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Promoting smallholder climate resilience through index-based weather insurance

May 12, 2017

Index-based weather insurance can help smallholder farmers increase their resilience to changing weather patterns caused by climate change. CTA promotes index insurance as a cost-effective safety net to smallholders in Southern and Eastern Africa. This past May, CTA presented its work in the field at a high-level conference in Bonn, Germany.

Helping smallholder farmers adopt climate-smart agricultural and business practices is an important part of CTA's work programme. Working in African, Caribbean and Pacific countries, we promote technologies and approaches that can help smallholder farmers become more resilient to the effects of climate change. The aim is to provide achievable solutions which protect the livelihoods of farming families against future environmental uncertainty.

Index-based weather insurance is a cost-effective way of safeguarding against such uncertainty – protecting smallholder families against food insecurity and hunger and giving them the confidence to invest in and improve their farming enterprises.

What's in an index?

The most common forms of agricultural insurance have tended to pay out based on individual yield losses or damage and health costs to crops and livestock. For developing countries, with large numbers of small-scale farmers, measuring such individual losses would incur enormous costs for insurance companies. As a result, premiums tend to be very high – well out of the reach of most smallholders.

Index-based insurance offers an alternative in which individual assessment is not necessary. Instead, indemnities are based on an 'index' of values relating to weather variables known to impact on agricultural productivity. This index acts as a valuation proxy for insurers, sidesteps the need for individual assessments, and in so doing brings down insurance costs.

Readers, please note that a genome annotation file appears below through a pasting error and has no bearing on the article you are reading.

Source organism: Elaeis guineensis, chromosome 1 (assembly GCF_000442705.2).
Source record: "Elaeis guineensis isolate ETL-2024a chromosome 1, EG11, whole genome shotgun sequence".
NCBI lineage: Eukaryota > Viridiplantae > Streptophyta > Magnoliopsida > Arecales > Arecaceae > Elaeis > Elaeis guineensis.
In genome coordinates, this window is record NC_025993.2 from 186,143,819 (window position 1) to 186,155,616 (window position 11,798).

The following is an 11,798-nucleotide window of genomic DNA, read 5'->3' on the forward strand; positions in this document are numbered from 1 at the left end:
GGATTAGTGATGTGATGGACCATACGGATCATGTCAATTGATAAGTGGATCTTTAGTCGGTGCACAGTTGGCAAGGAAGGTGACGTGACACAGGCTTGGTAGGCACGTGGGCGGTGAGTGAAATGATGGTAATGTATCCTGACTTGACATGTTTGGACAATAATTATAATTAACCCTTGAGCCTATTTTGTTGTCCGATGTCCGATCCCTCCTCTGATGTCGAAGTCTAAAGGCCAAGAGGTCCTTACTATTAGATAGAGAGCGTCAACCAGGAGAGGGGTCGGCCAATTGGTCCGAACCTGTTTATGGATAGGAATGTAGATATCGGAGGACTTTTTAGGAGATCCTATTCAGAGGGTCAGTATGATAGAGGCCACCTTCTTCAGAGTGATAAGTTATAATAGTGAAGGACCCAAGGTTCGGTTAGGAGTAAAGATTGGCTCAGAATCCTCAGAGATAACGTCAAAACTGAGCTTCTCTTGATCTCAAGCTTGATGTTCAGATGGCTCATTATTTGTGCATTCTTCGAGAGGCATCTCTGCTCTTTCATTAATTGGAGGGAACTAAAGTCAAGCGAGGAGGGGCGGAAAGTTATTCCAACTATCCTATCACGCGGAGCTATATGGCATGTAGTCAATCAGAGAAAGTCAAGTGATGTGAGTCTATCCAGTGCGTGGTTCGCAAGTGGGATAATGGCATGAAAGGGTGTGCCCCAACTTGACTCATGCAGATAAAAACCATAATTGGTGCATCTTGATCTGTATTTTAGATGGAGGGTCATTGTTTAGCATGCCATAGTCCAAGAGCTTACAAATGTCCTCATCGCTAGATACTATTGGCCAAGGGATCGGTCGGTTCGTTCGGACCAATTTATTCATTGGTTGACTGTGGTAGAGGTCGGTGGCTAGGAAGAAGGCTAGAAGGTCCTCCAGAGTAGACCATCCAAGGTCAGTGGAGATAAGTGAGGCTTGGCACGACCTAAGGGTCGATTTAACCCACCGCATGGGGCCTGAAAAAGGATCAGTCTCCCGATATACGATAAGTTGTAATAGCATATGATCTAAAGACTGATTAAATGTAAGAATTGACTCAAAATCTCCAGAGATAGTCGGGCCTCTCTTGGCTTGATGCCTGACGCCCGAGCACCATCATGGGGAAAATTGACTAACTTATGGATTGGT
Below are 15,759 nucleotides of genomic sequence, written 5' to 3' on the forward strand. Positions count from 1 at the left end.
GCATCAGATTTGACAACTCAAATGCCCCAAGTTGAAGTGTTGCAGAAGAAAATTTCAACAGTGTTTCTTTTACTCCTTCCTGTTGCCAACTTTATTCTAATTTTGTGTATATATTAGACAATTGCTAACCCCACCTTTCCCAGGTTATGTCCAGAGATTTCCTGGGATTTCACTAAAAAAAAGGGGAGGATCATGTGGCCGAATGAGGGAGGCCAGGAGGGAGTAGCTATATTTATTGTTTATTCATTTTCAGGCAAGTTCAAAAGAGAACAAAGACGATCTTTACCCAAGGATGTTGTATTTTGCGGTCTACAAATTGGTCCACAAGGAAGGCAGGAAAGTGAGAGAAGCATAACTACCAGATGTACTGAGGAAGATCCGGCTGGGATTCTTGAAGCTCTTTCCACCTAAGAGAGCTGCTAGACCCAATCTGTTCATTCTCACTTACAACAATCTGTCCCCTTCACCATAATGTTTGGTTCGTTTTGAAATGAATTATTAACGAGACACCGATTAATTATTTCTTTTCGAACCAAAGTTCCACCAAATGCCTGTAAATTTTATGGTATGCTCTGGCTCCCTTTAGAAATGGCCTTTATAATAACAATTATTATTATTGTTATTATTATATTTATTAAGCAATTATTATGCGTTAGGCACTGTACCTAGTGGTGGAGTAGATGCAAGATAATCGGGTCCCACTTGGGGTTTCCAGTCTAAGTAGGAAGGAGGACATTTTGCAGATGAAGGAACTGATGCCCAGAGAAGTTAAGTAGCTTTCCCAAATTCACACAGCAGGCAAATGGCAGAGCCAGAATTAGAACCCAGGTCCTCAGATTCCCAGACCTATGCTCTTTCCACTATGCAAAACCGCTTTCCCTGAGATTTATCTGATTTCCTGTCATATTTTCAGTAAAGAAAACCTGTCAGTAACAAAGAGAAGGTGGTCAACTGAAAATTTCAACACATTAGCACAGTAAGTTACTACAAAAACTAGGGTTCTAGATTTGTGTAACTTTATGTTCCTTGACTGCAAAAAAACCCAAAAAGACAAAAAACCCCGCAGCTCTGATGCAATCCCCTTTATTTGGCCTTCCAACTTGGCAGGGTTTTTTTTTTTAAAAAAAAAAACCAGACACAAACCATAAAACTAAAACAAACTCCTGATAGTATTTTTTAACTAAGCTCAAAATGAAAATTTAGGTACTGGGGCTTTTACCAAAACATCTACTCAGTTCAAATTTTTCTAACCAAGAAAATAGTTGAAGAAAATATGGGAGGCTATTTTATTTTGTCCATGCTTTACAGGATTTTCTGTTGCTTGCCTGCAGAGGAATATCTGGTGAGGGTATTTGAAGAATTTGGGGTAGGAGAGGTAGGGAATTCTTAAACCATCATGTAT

Although weather index-based insurance is not appropriate for compensating damage caused by other site-specific events such as hail or frost, it is very useful for protecting farmers against broader environmental scenarios such as the droughts and temperature differences brought about by climate change.

Insurance made for small farmers

CTA promotes index-based weather insurance through its flagship projects in Southern Africa and Eastern Africa. Here, farmers rely largely on rainfed agriculture. This means that communities are highly vulnerable to the effects of climate change, which causes recurrent swings between food scarcity and surplus for several millions of people.

To help address this fragility, CTA, working with local and international partners, aims to improve the climate resilience of 200,000 smallholder farm households in Southern Africa by promoting climate-smart agricultural solutions, primarily in Malawi, Zambia and Zimbabwe. In these countries, CTA aims to increase the uptake of index-based weather insurance by improving farmers' understanding of weather insurance and its benefits, registering them with insurance companies.